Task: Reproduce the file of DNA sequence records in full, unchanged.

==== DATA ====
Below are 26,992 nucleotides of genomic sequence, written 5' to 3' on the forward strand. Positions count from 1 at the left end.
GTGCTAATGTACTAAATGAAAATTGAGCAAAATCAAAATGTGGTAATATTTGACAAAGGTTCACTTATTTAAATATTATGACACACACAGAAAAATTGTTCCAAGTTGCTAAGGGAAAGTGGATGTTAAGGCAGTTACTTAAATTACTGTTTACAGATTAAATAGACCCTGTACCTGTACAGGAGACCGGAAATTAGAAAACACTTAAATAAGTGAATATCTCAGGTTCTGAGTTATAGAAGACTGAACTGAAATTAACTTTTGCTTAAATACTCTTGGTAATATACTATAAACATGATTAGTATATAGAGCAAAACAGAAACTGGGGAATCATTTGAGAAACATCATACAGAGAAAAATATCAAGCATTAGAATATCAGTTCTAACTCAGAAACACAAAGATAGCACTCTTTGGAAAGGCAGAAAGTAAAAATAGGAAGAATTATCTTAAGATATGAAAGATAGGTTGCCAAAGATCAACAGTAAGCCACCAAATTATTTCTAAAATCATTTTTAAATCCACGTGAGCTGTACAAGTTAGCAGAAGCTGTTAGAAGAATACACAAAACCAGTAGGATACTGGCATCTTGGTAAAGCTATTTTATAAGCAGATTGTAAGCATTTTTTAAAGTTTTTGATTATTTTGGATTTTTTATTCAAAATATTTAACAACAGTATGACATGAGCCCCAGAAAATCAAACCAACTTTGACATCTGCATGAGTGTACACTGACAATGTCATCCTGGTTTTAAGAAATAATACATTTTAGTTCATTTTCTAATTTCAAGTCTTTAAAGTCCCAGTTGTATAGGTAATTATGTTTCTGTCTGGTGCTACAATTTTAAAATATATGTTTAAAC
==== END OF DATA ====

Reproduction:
Below are 26,992 nucleotides of genomic sequence, written 5' to 3' on the forward strand. Positions count from 1 at the left end.
GTGCTAATGTACTAAATGAAAATTGAGCAAAATCAAAATGTGGTAATATTTGACAAAGGTTCACTTATTTAAATATTATGACACACACAGAAAAATTGTTCCAAGTTGCTAAGGGAAAGTGGATGTTAAGGCAGTTACTTAAATTACTGTTTACAGATTAAATAGACCCTGTACCTGTACAGGAGACCGGAAATTAGAAAACACTTAAATAAGTGAATATCTCAGGTTCTGAGTTATAGAAGACTGAACTGAAATTAACTTTTGCTTAAATACTCTTGGTAATATACTATAAACATGATTAGTATATAGAGCAAAACAGAAACTGGGGAATCATTTGAGAAACATCATACAGAGAAAAATATCAAGCATTAGAATATCAGTTCTAACTCAGAAACACAAAGATAGCACTCTTTGGAAAGGCAGAAAGTAAAAATAGGAAGAATTATCTTAAGATATGAAAGATAGGTTGCCAAAGATCAACAGTAAGCCACCAAATTATTTCTAAAATCATTTTTAAATCCACGTGAGCTGTACAAGTTAGCAGAAGCTGTTAGAAGAATACACAAAACCAGTAGGATACTGGCATCTTGGTAAAGCTATTTTATAAGCAGATTGTAAGCATTTTTTAAAGTTTTTGATTATTTTGGATTTTTTATTCAAAATATTTAACAACAGTATGACATGAGCCCCAGAAAATCAAACCAACTTTGACATCTGCATGAGTGTACACTGACAATGTCATCCTGGTTTTAAGAAATAATACATTTTAGTTCATTTTCTAATTTCAAGTCTTTAAAGTCCCAGTTGTATAGGTAATTATGTTTCTGTCTGGTGCTACAATTTTAAAATATATGTTTAAAC